- 1. For approximate conversion values from the nineteenth century (or earlier!) to today, visit the website Measuring Worth, at
The Waistcoat Pocket Map of London ([London] Paris: Dower, ca.1865): 2 7/16 x 2 inches (6.2 x 5 cm)
The Waistcoat Pocket Map of London has an unassuming exterior, with cloth boards covered by a faded green paper label. The cover spells out both the contents of the work and their proposed utility: “Shewing all the Railways and Stations, Public Buildings, Streets, and with Reference to all the Chief Objects of Interest. Divided into half mile Squares to calculate Cab Fares.” Upon opening the cover, linen pages unfold to display a hand colored rectangular map of the city, measuring about 20 x 12 inches (51 x 32 cm) The words “The Visitor’s Map of London” are emblazoned across the top twice: in the middle and in a box in the right corner.
The unfolded map offers an impressively detailed birds’ eye view of the city of London. The map labels each individual street and names many key buildings, representing their size and shape as seen from above. A grid structure divides the city into half mile squares, while letters distinguish general regions of the city: “W” for “West,” “NW” for “North West,” “CW” for “Center West.” A key at the bottom of the map lists the locations on the map’s grid of 173 unique sites in London, with railway termini listed in a separate section and with the “International Exhibition” highlighted in a larger font size. The map uses color to highlight select locales; railway termini are highlighted in red, parks and the Thames in slightly different shades of blue, and major thoroughfares in yellow. The unfolded map remains affixed to the cardboard covers of the book. While this attachment secures the map in its case, it also makes the book’s cover stubbornly present for the reader, blocking one square of the map and destabilizing the map by creating a comparatively heavy weight on the left side.
Pocket maps like this one were popular during the nineteenth century as a response to the burgeoning urban landscape of London. In 1838, the publisher Edward Mogg urged visitors to London to provide themselves with pocket maps, noting,
To avoid the inconvenience of taxing his friend to an attendance upon him in his peregrinations, it is indispensable that [the visitor to London] provide himself with a plan of London . . . like the clue of Ariadne, they will conduct him through the labyrinth, and, occasionally consulted, will enable him, unattended, to thread with ease the mazes of this vast metropolis. 
Mogg’s classical analogy serves to underline three essential ideas about London: first, that the city of London was a maze that could be navigated only with a guide, second, that without a map, London may pose dangers like the Minotaur’s labyrinth, and third, that a pocket guide, like a ball of thread, would guide the visitor easily even as its size permitted it to be concealed from public view.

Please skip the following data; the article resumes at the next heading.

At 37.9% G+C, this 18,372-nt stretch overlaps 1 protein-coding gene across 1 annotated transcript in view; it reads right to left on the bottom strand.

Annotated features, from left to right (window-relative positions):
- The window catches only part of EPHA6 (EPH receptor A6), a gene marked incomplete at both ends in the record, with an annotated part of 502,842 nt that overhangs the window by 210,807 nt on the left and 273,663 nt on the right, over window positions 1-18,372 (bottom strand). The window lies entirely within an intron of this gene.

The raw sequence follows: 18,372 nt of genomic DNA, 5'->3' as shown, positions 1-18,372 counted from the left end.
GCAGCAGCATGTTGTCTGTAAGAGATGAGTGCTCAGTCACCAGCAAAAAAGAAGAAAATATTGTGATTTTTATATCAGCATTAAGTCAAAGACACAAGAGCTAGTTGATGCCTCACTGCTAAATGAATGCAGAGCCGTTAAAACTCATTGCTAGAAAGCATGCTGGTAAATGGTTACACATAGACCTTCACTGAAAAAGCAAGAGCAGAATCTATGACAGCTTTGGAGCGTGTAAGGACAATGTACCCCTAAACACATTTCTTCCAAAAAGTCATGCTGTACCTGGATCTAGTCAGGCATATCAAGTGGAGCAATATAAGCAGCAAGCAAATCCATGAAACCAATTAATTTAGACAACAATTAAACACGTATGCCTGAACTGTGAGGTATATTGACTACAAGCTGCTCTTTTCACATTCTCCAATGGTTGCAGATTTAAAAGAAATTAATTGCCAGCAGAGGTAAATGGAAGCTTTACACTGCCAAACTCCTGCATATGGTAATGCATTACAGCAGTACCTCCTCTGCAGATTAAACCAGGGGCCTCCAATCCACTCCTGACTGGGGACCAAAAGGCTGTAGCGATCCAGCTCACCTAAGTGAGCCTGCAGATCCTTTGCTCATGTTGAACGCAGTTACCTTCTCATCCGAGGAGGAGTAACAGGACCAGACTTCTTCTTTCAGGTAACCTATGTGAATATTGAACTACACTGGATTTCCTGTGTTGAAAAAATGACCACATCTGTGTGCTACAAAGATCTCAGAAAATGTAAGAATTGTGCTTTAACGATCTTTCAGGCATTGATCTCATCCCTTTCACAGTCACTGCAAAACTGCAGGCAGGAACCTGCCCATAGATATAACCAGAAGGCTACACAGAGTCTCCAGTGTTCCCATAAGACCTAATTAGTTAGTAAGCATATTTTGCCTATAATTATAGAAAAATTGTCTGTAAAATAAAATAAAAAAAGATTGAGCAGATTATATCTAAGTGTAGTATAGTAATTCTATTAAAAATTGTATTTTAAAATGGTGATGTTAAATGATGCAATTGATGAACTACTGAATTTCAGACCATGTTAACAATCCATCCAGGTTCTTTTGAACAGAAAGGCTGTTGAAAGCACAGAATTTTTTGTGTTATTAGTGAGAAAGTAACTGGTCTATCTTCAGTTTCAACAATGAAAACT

The idea of a pocket map is, of course, familiar to us today; travelers continued to rely upon these maps until they were recently displaced by smartphones. The Waistcoat Pocket Map of London differs from such contemporary examples in its effort to make the map conform to the shape of a miniature book. In placing a map, already a miniature representation of the city, within a miniature book, the format serves to underline the idea that the city itself has been condensed into a portable form. For a Victorian audience that understood the miniature book as a form of condensed knowledge, the printing of a map as a miniature book presented the map as a private source of knowledge about the city that, much like Ariadne’s thread, offered the “reader” a talismanic guide to the city.
Seen at the Bridwell Library at Southern Methodist University.
At first glance, The English Bijou Almanac for 1839 scarcely appears to be a book at all. Measuring just three quarters of an inch by nine-sixteenths of an inch, the volume is slightly smaller than a person’s thumb. The cover bears the words The English Bijou, bracketed on top and bottom by two red circles rimmed with gold dots and surrounded by an ornate series of curves, lines and dots. More expensive editions of the same volume feature hard binding in morocco or vellum, elaborate cases in velvet or tortoiseshell, and matching magnifying glasses that fit into the case. This almanac lives up to its name as a bijou; it is a precious object that encases its literary content in a jewel-like form.